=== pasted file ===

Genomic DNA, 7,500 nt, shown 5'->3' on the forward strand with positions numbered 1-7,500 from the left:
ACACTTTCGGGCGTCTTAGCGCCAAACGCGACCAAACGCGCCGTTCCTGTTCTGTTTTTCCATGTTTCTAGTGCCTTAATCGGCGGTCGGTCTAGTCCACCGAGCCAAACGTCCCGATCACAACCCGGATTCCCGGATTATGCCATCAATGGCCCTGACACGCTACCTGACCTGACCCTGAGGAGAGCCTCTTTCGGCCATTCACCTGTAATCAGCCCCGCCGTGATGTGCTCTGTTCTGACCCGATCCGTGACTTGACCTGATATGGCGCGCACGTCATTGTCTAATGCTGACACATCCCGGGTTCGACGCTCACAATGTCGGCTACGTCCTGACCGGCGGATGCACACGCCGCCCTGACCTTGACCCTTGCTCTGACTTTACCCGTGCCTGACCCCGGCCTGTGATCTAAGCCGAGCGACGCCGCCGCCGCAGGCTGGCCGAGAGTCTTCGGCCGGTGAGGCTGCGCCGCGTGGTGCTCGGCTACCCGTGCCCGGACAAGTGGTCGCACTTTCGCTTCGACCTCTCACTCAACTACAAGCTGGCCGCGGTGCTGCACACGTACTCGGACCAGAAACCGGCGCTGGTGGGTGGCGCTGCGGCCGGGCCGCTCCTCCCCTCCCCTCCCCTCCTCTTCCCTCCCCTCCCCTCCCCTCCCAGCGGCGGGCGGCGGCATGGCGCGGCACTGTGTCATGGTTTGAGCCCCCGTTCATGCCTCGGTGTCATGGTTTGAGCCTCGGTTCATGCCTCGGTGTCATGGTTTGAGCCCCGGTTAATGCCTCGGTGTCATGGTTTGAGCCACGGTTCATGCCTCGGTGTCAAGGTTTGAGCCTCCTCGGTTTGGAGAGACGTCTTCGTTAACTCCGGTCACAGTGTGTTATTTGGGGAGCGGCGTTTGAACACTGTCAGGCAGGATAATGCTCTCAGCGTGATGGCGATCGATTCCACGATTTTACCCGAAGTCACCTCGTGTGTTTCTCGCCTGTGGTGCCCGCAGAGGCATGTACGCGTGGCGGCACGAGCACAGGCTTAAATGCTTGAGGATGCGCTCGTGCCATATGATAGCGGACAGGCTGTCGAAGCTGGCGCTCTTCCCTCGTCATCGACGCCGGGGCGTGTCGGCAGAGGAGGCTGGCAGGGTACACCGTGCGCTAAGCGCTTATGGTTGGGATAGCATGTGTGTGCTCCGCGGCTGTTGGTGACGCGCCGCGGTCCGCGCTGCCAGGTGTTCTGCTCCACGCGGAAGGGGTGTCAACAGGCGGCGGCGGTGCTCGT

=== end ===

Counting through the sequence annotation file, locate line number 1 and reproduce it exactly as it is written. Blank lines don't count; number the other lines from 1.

Genomic DNA, 7,500 nt, shown 5'->3' on the forward strand with positions numbered 1-7,500 from the left: